This means that chocolate as a whole is seen as a vehicle for sugar, which is often the real culprit behind distaste for the commercial stuff. Bars of this cheap chocolate are most people’s introduction to cacao. But my goal is to remind people of the flavorful value lying behind the sugar. The main player in any bar of quality chocolate tasted on this site is going to be the cacao.
The percentage given on the wrapper of a chocolate bar is how much of the bar comes from cacao, as fat and solids. So this page explains the steps followed to make dark chocolate, using just cacao and sugar and cocoa butter (if the maker so chooses). When I make chocolate at home, I complete steps 6 through 12. I usually start with just 2kg of unroasted cacao beans, but it still takes me about a month to make one batch from start to finish. The complete, simplified 12 steps to making chocolate from tree to bar are illustrated below.
Chocolate Making from Tree to Bar
To cultivate cacao is a years-long process, and true to the circle of life, one must start with a fresh cacao seed or a tree viable for grafting. Recently many farmers are turning to grafting higher-quality cacao varietals onto existing higher-yield trees in the hopes of creating high quality and high-yield trees.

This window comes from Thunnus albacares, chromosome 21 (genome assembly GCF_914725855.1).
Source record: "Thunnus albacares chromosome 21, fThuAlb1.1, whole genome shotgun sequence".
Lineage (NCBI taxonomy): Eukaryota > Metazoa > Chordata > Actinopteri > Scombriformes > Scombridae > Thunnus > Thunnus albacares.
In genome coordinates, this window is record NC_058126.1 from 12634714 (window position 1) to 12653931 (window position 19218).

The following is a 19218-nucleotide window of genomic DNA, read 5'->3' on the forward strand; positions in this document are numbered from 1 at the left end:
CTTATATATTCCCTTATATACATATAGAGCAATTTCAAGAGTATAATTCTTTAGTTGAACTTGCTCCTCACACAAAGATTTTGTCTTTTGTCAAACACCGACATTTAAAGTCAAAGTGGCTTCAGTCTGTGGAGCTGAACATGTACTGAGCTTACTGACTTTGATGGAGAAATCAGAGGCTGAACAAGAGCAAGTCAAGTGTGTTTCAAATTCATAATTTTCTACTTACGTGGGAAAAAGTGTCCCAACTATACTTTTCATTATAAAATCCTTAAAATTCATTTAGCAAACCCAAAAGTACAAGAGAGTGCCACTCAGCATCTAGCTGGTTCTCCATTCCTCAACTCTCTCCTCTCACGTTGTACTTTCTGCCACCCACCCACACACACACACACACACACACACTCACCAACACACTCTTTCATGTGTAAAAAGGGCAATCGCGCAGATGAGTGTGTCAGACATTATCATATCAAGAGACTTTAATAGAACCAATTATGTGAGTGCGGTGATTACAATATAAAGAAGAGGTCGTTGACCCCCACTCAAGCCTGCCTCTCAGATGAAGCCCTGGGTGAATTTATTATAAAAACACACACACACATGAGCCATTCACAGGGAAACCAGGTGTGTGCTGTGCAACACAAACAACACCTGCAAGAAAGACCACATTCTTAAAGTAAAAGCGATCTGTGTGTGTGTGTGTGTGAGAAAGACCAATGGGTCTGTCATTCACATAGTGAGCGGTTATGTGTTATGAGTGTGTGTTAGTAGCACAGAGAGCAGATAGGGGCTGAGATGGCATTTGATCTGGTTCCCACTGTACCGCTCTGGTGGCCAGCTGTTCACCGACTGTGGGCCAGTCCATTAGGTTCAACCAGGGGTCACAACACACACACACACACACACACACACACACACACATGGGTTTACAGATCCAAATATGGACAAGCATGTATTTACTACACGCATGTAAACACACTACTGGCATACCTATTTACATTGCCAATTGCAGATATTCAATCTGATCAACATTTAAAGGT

But to make a single cacao tree seedling from fresh beans, one to three beans are taken from a fresh pod (less than 5 days old), and then put into a hot wet place to germinate. Once that root is formed, the seeds are put into a bag of nutrient-rich earth, root side down, and lightly covered in soil.
A couple of weeks later or so later you see the tiny baby tree growing, with the once-purple or white bean now brown and cracked all over, as the germinated insides become a whole new being. Because cacao needs to be kept in a hot, wet climate, cacao only grows within 20 degrees of the equator, with few exceptions.
The tree lives a shadowy-but-sunny two to five more years of childhood, and then the tree begins to bear fruit on the branches where it gets enough sun. The football-shaped fruits emerge from tiny flowers which grow all over the tree. These flower are pollinated by flies called midges, so minuscule that the naked eye cannot see them.
Ten varieties of cacao are currently known to exist: Marañon, Curaray, Criollo, Iquitos, Nanay, Contamana, Amelonado, Purús, Nacional, and Guiana. These are are often referred to by their grander types: Criollo, Trinitario, Forastero, and Nacional. Temperature, rainfall, altitude, surrounding foliage, and amount of sunlight can all affect the final flavor & fat content of beans.
Farmers collect pods from trees once they are ripe, usually indicated by a large change in color. Pods can be most any color, with the largest different between criollo (fine flavor) and forastero (bulk cacao) being in their shapes. Cut off by machetes when ripe, pods are gathered together and then opened by those same machetes, and the seeds are scooped out by hand and set in a large pile.
After the seeds— usually thereafter called beans— are removed from their pods, they undergo fermentation. This process is traditionally done in wooden boxes placed in the sun and then covered in banana leaves so that the temperature gets high enough. During fermentation, core temperature of the bean pile easily exceeds 40 degrees Celsius, and the bitter beans lose some of their bite as chocolate flavor pre-cursors are formed within each seed.